Either of the remedies proposed by vv or tomleslie will work, however, in your case since either one is unaffected by that fact as only alpha*gamma appears. I also pointed that out in my answer to your previous question dealing with the same system. (https://mapleprimes.com/questions/234300-How-Can-I-Fix-Error-in-Dsolvenumericprocessinput ).
In general if you want to use gamma as just another name like alpha and beta, you can declare gamma local at the top of your worksheet as in:

restart;
local gamma;
## The rest ......

This only works in recent Maple versions. The one you use, Maple 2018, is included.
 

I deleted all the output that should not have been copied as Tom Leslie says.

Besides I corrected some typos and errors. So in that process I may have made my own errors.
The following appears to be what you want. Notice in particular that alpha*gamma never appears in your original equations, but alpha*m does. I changed that product to a single name: am.
 

restart; 

with(plots):  

U := [W(t), X(t), Y(t), Z(t)]; 
 f := (W, X, Y, Z) -> A-mu*W-delta1*Y-delta2*Z; 
 g := (W, X, Y, Z) -> beta*(W-X-Y-Z)*X-mu*X-X; 

h := (W, X, Y, Z) -> am*X-(mu+delta1)*Y; 

i := (W, X, Y, Z) ->(-am+1)*X-(mu+delta2)*Z; 

sys1 := diff(U, t) =~ [f(op(U)), g(op(U)), h(op(U)), i(op(U))];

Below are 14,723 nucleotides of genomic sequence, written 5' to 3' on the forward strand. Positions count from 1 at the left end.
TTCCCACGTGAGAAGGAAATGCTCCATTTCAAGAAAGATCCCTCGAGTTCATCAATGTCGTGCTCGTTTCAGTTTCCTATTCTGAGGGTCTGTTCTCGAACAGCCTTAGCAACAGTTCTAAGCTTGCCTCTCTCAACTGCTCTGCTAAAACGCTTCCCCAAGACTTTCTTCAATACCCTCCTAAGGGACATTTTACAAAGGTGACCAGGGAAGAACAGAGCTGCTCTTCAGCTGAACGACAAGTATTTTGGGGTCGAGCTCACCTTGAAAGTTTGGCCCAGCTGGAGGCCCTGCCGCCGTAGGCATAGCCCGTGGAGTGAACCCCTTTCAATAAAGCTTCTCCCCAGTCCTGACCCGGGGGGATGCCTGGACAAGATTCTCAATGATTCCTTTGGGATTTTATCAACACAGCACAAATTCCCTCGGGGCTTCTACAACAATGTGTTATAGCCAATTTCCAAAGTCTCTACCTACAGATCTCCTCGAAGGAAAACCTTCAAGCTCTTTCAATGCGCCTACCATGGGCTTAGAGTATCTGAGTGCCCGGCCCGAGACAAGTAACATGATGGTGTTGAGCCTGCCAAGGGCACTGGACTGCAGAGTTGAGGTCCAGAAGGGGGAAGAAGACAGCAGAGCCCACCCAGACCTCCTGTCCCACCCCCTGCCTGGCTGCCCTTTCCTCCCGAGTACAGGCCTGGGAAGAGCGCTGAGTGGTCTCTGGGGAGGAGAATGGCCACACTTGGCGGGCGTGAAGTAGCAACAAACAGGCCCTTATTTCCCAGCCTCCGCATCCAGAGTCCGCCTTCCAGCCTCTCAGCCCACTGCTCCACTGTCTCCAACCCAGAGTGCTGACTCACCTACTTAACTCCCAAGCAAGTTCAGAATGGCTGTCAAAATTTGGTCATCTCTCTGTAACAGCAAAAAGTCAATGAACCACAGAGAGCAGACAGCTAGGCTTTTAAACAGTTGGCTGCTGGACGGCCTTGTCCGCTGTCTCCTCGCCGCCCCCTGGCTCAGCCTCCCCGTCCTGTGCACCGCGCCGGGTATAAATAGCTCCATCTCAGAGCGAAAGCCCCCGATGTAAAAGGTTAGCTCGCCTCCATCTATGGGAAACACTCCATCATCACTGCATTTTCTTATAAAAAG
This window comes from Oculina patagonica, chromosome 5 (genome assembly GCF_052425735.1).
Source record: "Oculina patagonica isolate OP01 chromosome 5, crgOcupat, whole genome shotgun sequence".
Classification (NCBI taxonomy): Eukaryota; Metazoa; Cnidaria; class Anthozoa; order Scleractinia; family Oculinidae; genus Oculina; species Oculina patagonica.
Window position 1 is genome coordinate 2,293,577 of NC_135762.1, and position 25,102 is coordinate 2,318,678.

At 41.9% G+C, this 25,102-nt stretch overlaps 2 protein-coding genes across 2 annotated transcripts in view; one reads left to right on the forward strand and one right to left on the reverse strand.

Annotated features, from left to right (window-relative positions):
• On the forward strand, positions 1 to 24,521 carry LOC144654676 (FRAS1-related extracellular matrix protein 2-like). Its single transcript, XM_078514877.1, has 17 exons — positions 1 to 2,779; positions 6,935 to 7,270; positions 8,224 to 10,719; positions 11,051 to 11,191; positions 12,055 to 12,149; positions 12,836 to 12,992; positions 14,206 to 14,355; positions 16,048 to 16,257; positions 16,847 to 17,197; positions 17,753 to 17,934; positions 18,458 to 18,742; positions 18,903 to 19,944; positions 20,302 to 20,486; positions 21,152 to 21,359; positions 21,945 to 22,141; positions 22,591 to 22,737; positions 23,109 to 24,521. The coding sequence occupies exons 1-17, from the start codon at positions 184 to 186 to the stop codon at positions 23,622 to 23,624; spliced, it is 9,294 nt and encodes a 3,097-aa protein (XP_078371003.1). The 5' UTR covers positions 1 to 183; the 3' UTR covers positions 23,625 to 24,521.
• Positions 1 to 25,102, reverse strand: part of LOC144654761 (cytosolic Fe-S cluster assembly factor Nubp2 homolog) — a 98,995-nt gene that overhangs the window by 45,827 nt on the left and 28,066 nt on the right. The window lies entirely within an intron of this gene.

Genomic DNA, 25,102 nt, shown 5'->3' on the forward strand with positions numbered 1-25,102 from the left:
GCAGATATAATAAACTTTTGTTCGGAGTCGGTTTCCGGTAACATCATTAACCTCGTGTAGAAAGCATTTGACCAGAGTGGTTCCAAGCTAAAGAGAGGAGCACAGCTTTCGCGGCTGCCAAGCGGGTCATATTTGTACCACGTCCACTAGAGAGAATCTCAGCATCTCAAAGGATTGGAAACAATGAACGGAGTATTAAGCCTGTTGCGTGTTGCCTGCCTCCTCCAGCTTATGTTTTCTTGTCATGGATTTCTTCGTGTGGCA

ic1 := W(0) = W__0, X(0) = X__0, Y(0) = Y__0, Z(0) = Z__0;

equil := solve({f(w0, x0, y0, z0) = 0, g(w0, x0, y0, z0) = 0, h(w0, x0, y0, z0) = 0, i(w0, x0, y0, z0) = 0}, {w0, x0, y0, z0}); 

param1 := {A = 1, beta = 0.9e-3, delta1 = 0.139e-2, delta2 = 0.134e-2, mu = 0.132e-2, W__0 = 750, X__0 = .1, Y__0 = .2, Z__0 = .6, am = 0.4e-2}; 

param2 := {A = 1, beta = 0.9e-3, delta1 = 0.139e-2, delta2 = 0.134e-2, mu = 0.132e-2, W__0 = 755, X__0 = .2, Y__0 = .4, Z__0 = .9, am = 0.4e-2}; 

param3 := {A = 1, beta = 0.9e-3, delta1 = 0.139e-2, delta2 = 0.134e-2, mu = 0.132e-2, W__0 = 760, X__0 = .3, Y__0 = .6, Z__0 = 1, am = 0.4e-2}; 

param4 := {A = 1, beta = 0.9e-3, delta1 = 0.139e-2, delta2 = 0.134e-2, mu = 0.132e-2, W__0 = 765, X__0 = .4, Y__0 = .7, Z__0 = 1.4, am = 0.4e-2}; 

sol1 := dsolve(eval({ic1, op(sys1)}, param1), U, numeric); 

odeplot(sol1,[t,X(t)],0..30);
for j to 4 do
   p[j]:=odeplot(sol1,[t,U[j]],0..30);
end do:
display(Array([seq(p[j],j=1..4)]));

The plot of X(t):
MaplePrimes22-06-06_odesys.mw

This is tricky. That is why Physics:-Assume exists, I believe.
 

restart;
assume(A < B);
S := 2/(B-A);              
about(A);
about(B);
A;
subs(A=5,B=10,S); # 2/5
################
restart;
Physics:-Assume(A < B);
S := 2/(B-A); 
about(A);
A:=5; B:=10;
S; # 2/5

 

In view of the result of solving for the derivatives, it is a weird warning:
 

restart;
ode:={diff(x__1(t),t)*sin(x__2(t))=x__4(t)*sin(x__3(t))+x__5(t)*cos(x__3(t)),diff(x__2(t),t)= x__4(t)*cos(x__3(t))-x__5(t)*sin(x__3(t)),diff(x__3(t),t)+diff(x__1(t),t)*cos(x__2(t))= 1,diff(x__4(t),t)-(1-B)*x__5(t)= sin(x__2(t))*cos(x__3(t)),diff(x__5(t),t)+(1-B)*a*x__4(t)=sin(x__2(t))*sin(x__3(t))};
sys:=solve(ode,{seq(diff(cat(x__,i)(t),t),i=1..5)});
dsolve(sys); # No warning (and likely, no result).

Numerical solution causes no problem.
Note:  Setting infolevel[dsolve]:=5: reveals some of what is going on.

Instead of using surd, you could try RealDomain:

with(RealDomain);
plot(x^(1/3),x=-2..2,thickness=3);
plot(x^(1/3),x=-2..2,thickness=3,adaptive=true);

I did this in Maple 2022.0 and got these two graphs:

and

In Maple 2022 adaptive=true isn't the default. In this case it appears that adaptive=geometric (new in 2022) is used for the default.